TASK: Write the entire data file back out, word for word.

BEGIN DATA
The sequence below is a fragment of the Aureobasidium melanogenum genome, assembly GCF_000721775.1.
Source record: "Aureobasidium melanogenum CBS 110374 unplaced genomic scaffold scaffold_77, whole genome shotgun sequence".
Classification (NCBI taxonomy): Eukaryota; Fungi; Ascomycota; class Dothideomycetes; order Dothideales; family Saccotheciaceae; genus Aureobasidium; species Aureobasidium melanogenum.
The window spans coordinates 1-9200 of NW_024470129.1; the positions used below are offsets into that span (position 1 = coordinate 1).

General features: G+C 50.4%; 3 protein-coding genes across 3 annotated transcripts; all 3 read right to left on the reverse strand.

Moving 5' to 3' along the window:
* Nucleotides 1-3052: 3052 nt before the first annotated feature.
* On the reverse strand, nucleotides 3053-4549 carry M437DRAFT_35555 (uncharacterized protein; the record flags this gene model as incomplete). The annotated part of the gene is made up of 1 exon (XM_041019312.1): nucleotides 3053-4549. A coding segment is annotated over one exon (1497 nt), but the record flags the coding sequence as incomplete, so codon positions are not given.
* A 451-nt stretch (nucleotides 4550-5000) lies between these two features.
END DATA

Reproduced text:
The sequence below is a fragment of the Aureobasidium melanogenum genome, assembly GCF_000721775.1.
Source record: "Aureobasidium melanogenum CBS 110374 unplaced genomic scaffold scaffold_77, whole genome shotgun sequence".
Classification (NCBI taxonomy): Eukaryota; Fungi; Ascomycota; class Dothideomycetes; order Dothideales; family Saccotheciaceae; genus Aureobasidium; species Aureobasidium melanogenum.
The window spans coordinates 1-9200 of NW_024470129.1; the positions used below are offsets into that span (position 1 = coordinate 1).

General features: G+C 50.4%; 3 protein-coding genes across 3 annotated transcripts; all 3 read right to left on the reverse strand.

Moving 5' to 3' along the window:
* Nucleotides 1-3052: 3052 nt before the first annotated feature.
* On the reverse strand, nucleotides 3053-4549 carry M437DRAFT_35555 (uncharacterized protein; the record flags this gene model as incomplete). The annotated part of the gene is made up of 1 exon (XM_041019312.1): nucleotides 3053-4549. A coding segment is annotated over one exon (1497 nt), but the record flags the coding sequence as incomplete, so codon positions are not given.
* A 451-nt stretch (nucleotides 4550-5000) lies between these two features.